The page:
Step two. According to the Jewish Law, a Jew is obliged to say 100 blessings a day. A hundred times a day, we stop to say thank you. We stop and acknowledge all the miracles that keep us alive in this world. I once taught this to a class of kids. They protested, who has time for that? Who has time for a hundred thank you’s a day? And one little girl in the back of the room answered back, how many times do you say “I want” each day? Try saying thank you each time. She’s right.
Step two is the cultivation of gratitude. Gratitude shifts our attention from the bottomless desires for all we want, to the cultivation of appreciation for all we have. It changes the way we see the world.
The most fundamental question we can ask ourselves, taught Albert Einstein, is whether or not the universe is friendly or hostile. The way we answer this question, he observed, will determine our destiny.
Gratitude counts up all we have and teaches us an ethic of abundance. All we have has come as a gift to be cherished and appreciated and shared.
I don’t remember much about my Bar Mitzvah. I don’t remember more than a few words of my parsha, or what the rabbi said to me, or what I wrote in my Bar Mitzvah speech. But I do remember quite vividly the Bar Mitzvah that took place in our shul the week after mine. That boy, my classmate and friend, had lost his father to cancer just weeks before. His family decided to go ahead with his Bar Mitzvah. After reading his Torah portion, he stood before us and spoke about his gratitude. He shared gratitude for the time he spent with his dad between the bouts of chemotherapy, for the support and love of his mother and sister, for the kindness of the community. I remember that speech clearly, and I remember how he stood composed and resolute before the congregation as all of us wept. We wept for the sadness of his loss, the depth of his love, and power of his gratitude to heal. We wept out of wonder that a boy, just 13 years old, had discovered life’s greatest secret.
The human condition is terribly fragile. That’s the lesson of our holidays, especially this year. There is only one remedy for this fragility -- our gratitude. Gratitude is the only thing stronger than fear. A few years after 9/11, the New York Times published an astonishing document -- transcripts of phone calls made from the Towers in the last minutes before they fell. People who knew they were trapped, took up their phones for one last call. I don’t need to tell you that no one called their broker. They called parents, spouses, children, friends, to say ... thank you, I love you, I bless you.
If you do nothing else this holiday. If none of the prayers and none of the words do anything for you, at least this... Call someone who has been a blessing to you, and say thank you. Call a family member, call your ninth grade teacher, call your soccer coach and just offer thanks. Something will astonishing will happen, I promise you. You’ll make them cry. And then you’ll find yourself filled with an exquisite spirit as if love just poured into you. Make the call.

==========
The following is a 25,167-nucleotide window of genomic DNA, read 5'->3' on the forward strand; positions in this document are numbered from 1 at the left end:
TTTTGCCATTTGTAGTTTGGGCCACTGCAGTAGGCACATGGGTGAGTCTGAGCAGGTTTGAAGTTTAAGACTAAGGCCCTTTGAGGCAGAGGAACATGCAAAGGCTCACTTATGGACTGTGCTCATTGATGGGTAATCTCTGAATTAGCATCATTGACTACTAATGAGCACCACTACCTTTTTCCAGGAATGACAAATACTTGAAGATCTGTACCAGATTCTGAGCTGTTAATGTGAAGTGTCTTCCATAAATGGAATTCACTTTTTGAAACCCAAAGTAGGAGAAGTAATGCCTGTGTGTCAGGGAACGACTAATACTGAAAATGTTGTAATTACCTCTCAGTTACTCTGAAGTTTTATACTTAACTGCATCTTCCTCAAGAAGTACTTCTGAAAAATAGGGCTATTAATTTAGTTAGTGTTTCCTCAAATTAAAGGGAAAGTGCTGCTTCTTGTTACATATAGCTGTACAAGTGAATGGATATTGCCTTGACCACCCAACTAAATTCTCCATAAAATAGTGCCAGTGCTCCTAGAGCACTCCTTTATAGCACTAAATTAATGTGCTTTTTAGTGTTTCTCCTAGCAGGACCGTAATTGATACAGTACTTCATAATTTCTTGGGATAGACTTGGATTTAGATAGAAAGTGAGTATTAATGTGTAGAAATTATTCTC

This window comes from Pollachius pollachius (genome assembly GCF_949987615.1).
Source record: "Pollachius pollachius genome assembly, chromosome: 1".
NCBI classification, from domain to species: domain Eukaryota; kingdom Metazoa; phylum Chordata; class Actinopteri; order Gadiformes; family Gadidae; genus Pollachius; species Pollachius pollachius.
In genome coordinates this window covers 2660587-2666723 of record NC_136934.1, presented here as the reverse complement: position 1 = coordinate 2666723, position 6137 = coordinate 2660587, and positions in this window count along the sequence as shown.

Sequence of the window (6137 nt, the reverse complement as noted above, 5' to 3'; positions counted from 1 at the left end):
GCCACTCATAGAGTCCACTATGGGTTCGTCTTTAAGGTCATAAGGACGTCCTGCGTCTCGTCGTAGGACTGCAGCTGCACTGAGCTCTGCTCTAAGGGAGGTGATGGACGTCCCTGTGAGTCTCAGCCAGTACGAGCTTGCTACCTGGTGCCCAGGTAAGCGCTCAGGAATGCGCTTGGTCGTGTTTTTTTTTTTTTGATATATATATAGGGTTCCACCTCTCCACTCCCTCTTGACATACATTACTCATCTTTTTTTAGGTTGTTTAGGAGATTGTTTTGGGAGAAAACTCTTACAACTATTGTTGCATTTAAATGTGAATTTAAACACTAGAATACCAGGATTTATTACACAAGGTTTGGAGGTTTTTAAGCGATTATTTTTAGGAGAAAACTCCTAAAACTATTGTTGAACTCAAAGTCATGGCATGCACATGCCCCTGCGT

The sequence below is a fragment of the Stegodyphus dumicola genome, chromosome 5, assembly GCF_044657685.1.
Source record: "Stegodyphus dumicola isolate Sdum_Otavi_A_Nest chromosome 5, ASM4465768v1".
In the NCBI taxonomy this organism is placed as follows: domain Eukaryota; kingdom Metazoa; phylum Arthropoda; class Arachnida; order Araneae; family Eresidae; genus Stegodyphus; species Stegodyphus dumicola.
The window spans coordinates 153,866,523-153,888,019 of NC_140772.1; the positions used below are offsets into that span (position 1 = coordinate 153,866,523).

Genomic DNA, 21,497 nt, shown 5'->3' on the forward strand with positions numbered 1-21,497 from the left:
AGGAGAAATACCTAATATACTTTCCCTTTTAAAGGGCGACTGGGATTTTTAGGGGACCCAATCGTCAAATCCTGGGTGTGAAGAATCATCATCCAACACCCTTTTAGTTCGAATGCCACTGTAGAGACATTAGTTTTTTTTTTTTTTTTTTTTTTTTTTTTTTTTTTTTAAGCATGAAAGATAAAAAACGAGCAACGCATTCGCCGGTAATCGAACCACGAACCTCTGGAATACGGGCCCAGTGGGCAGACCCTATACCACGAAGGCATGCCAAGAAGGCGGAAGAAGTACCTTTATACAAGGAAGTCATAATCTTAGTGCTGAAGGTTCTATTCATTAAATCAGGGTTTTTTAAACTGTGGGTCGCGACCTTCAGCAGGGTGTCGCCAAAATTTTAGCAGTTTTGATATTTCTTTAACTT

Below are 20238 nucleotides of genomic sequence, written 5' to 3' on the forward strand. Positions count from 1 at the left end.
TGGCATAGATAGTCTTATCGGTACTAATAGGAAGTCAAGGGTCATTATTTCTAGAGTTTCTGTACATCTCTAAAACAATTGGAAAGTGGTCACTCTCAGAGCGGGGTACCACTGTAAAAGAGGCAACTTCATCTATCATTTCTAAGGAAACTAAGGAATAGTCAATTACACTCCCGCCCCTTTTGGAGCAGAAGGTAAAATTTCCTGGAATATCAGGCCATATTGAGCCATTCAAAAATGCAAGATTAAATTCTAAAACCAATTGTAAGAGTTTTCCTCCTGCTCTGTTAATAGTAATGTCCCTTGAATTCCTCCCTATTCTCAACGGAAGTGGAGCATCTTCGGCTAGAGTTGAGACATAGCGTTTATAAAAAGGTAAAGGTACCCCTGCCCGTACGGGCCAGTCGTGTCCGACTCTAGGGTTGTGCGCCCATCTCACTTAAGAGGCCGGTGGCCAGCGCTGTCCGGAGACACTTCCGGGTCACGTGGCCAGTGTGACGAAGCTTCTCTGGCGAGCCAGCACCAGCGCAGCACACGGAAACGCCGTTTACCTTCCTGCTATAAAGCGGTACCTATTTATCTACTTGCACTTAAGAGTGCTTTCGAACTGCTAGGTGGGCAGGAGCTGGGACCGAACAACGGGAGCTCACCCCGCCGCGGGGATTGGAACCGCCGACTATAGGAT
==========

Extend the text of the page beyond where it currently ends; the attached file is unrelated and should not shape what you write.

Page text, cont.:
Step three. Shneur Zalman, the first Lubavitcher Rebbe taught his Hasidim, there are moments in every religious life, even the most pious when we lose faith. We lose connection with the divine, lose our confidence in the future, lose our vision. What do we do? We do one act of Hesed, one gesture of selfless goodness, gentle kindness, and you will feel the presence of God in your hands. Reach out to someone who is lonely. Feed someone who is hungry. Heal someone who is sick. Bring peace to someone who is anxious. One act of Hesed, and you will know God is real. Rabbi Schulweis taught us that God is not believed, God is behaved. The word God is not a noun, but a verb.
It is the power of a deed of hesed, of goodness, to ultimately dismantle fear, to transcend the confines of the narrow self, and to allow hope to grow within us. This is what the mystics called, mochin d’gadlut, the biggest version of ourselves. Taught Abraham Joshua Heschel, only through a selfless deed can we discover the true capacity of the self.
DAD’S STORY. SAVED HIM
Years ago, we have a member of VBS who was a survivor of the Holocaust. He told me a story about his experience in the camps. One winter he got very sick. Sick prisoners were typically taken out and disappeared. So the men in his barracks covered for him. They held him steady during the line-up, and hid his coughing from the guards during the night. When his fever grew worse, the men tore their bread in half and shared their rations. Rations, meager and stale, were all the stood between life and death in the concentration camps, but these men shared their rations. At last the fever broke and he began to recover. That night, he whispered his thanks into the darkness of the barracks, and from the darkness there came a voice, No, son, thank you. The chance to give is all we have left to remind us that we are still men. Thank you, son.
Wrote Viktor Frankl, the great psychiatrist, of his experience in Auschwitz-:
We who lived in the concentration camps can remember those who walked through the huts comforting others, giving away their last piece of bread...They may have been few in number but they offer sufficient proof that everything can be taken from us but the last of freedoms..the freedom to choose our spirit in any circumstance.
Over the lintel of the original Bratslaver synagogue in Europe were inscribed the words, “Jews -- it is forbidden to despair!” How was that possible? We Jews know more catastrophe, more tragedy, more destruction than any people on earth. How did we survive? How did we stay faithful, loving, hopeful?
How did we resist the slavery of fear, the bondage to anger? We invested in hope, just as Jeremiah taught us. We traded fear for hope. A daily habit of acts of Hesed, a hundred expressions of gratitude each day, cultivating neshama ... Wherever we were, even in the darkest of moments, and the most evil of circumstances, we knew we were not abandoned. Adonai li v’lo eerah, God is with us, God is within us, and we are not afraid. Lo avda tikvateynu, we will not lose hope. Not now. Not ever.